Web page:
The role of flux cancellation in eruptions from bipolar ARs
MetadataShow full item record
The physical processes or trigger mechanisms that lead to the eruption of coronal mass ejections (CMEs), the largest eruptive phenomenon in the heliosphere, are still undetermined. Low-altitude magnetic reconnection associated with flux cancellation appears to play an important role in CME occurrence as it can form an eruptive configuration and reduce the magnetic flux that contributes to the overlying, stabilizing field. We conduct the first comprehensive study of 20 small bipolar ARs (ARs) in order to probe the role of flux cancellation as an eruption trigger mechanism. We categorize eruptions from the bipolar regions into three types related to location, and find that the type of eruption produced depends on the evolutionary stage of the AR. In addition, we find that ARs that form eruptive structures by flux cancellation (low-altitude reconnection) had, on average, lower flux cancellation rates than the AR sample as a whole. Therefore, while flux cancellation plays a key role, by itself it is insufficient for the production of an eruption. The results provide supporting evidence that although flux cancellation in a sheared arcade may be able to build an eruptive configuration, a successful eruption depends upon the removal of sufficient overlying and stabilizing field. Convergence of the bipole polarities also appears to be present in regions that produce an eruption. These findings have important implications for understanding the physical processes that occur on our Sun in relation to CMEs and for space weather forecasting.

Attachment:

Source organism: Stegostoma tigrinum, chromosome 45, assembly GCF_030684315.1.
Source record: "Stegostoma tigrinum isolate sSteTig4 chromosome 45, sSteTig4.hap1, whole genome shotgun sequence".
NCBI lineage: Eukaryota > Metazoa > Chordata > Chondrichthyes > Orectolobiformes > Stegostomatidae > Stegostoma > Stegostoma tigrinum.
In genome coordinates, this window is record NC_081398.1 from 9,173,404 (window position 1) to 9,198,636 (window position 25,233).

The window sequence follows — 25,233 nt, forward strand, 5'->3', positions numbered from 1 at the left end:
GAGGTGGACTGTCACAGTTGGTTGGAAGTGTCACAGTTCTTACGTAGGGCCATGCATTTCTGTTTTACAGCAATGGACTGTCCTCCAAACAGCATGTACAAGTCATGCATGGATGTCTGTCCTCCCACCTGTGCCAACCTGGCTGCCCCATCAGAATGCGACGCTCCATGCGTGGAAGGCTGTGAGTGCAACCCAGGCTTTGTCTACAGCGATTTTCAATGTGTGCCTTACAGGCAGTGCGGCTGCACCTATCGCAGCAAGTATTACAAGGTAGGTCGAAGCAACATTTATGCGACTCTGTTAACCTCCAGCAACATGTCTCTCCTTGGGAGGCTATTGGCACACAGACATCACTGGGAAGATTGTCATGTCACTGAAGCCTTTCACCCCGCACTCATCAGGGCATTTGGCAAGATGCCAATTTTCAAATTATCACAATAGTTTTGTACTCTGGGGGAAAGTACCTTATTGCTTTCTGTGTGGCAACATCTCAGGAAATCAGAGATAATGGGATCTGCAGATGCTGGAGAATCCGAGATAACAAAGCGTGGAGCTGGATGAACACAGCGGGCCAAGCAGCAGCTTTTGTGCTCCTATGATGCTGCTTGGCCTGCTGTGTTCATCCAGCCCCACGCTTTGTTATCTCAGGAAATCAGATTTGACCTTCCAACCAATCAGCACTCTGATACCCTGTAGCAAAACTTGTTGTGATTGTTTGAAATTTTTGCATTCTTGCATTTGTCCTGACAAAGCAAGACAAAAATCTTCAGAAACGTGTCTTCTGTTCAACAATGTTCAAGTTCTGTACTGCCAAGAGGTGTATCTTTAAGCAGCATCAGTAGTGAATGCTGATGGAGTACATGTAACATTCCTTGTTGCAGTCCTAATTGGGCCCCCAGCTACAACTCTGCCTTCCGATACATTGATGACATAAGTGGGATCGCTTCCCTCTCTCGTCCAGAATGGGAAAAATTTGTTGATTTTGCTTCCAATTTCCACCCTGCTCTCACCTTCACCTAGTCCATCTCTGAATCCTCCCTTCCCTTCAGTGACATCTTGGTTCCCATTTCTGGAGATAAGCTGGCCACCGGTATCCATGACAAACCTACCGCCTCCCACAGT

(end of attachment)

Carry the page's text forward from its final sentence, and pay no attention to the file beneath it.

Yardley , S L , Green , L M , Driel-Gesztelyi , L V , Williams , D R & Mackay , D H 2018 , ' The role of flux cancellation in eruptions from bipolar ARs ' , Astrophysical Journal , vol. 866 , no. 1 , 8 . https://doi.org/10.3847/1538-4357/aade4a
© 2018, The American Astronomical Society. This work has been made available online in accordance with the publisher’s policies. This is the final published version of the work, which was originally published at https://doi.org/10.3847/1538-4357/aade4a
Items in the St Andrews Research Repository are protected by copyright, with all rights reserved, unless otherwise indicated.